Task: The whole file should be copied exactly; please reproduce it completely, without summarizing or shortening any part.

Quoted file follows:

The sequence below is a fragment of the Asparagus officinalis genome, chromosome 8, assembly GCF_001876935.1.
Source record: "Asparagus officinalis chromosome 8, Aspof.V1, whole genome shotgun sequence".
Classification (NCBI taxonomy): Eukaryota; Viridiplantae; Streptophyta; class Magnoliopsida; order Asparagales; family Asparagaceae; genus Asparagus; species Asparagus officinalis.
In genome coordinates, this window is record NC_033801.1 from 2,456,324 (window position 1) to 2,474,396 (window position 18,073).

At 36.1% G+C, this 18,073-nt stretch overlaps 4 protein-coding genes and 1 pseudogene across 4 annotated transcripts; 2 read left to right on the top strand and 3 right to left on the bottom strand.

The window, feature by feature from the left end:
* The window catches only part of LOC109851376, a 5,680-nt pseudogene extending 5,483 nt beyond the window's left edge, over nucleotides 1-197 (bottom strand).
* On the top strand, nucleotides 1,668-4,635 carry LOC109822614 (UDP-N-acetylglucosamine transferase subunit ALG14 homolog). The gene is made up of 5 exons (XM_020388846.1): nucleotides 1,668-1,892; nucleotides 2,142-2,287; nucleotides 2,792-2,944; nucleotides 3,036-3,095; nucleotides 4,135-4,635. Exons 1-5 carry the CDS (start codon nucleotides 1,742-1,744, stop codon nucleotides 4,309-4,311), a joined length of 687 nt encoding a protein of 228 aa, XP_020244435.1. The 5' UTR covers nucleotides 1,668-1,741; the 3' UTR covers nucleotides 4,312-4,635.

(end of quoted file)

The sequence below is a fragment of the Asparagus officinalis genome, chromosome 8, assembly GCF_001876935.1.
Source record: "Asparagus officinalis chromosome 8, Aspof.V1, whole genome shotgun sequence".
Classification (NCBI taxonomy): Eukaryota; Viridiplantae; Streptophyta; class Magnoliopsida; order Asparagales; family Asparagaceae; genus Asparagus; species Asparagus officinalis.
In genome coordinates, this window is record NC_033801.1 from 2,456,324 (window position 1) to 2,474,396 (window position 18,073).

At 36.1% G+C, this 18,073-nt stretch overlaps 4 protein-coding genes and 1 pseudogene across 4 annotated transcripts; 2 read left to right on the top strand and 3 right to left on the bottom strand.

The window, feature by feature from the left end:
* The window catches only part of LOC109851376, a 5,680-nt pseudogene extending 5,483 nt beyond the window's left edge, over nucleotides 1-197 (bottom strand).
* On the top strand, nucleotides 1,668-4,635 carry LOC109822614 (UDP-N-acetylglucosamine transferase subunit ALG14 homolog). The gene is made up of 5 exons (XM_020388846.1): nucleotides 1,668-1,892; nucleotides 2,142-2,287; nucleotides 2,792-2,944; nucleotides 3,036-3,095; nucleotides 4,135-4,635. Exons 1-5 carry the CDS (start codon nucleotides 1,742-1,744, stop codon nucleotides 4,309-4,311), a joined length of 687 nt encoding a protein of 228 aa, XP_020244435.1. The 5' UTR covers nucleotides 1,668-1,741; the 3' UTR covers nucleotides 4,312-4,635.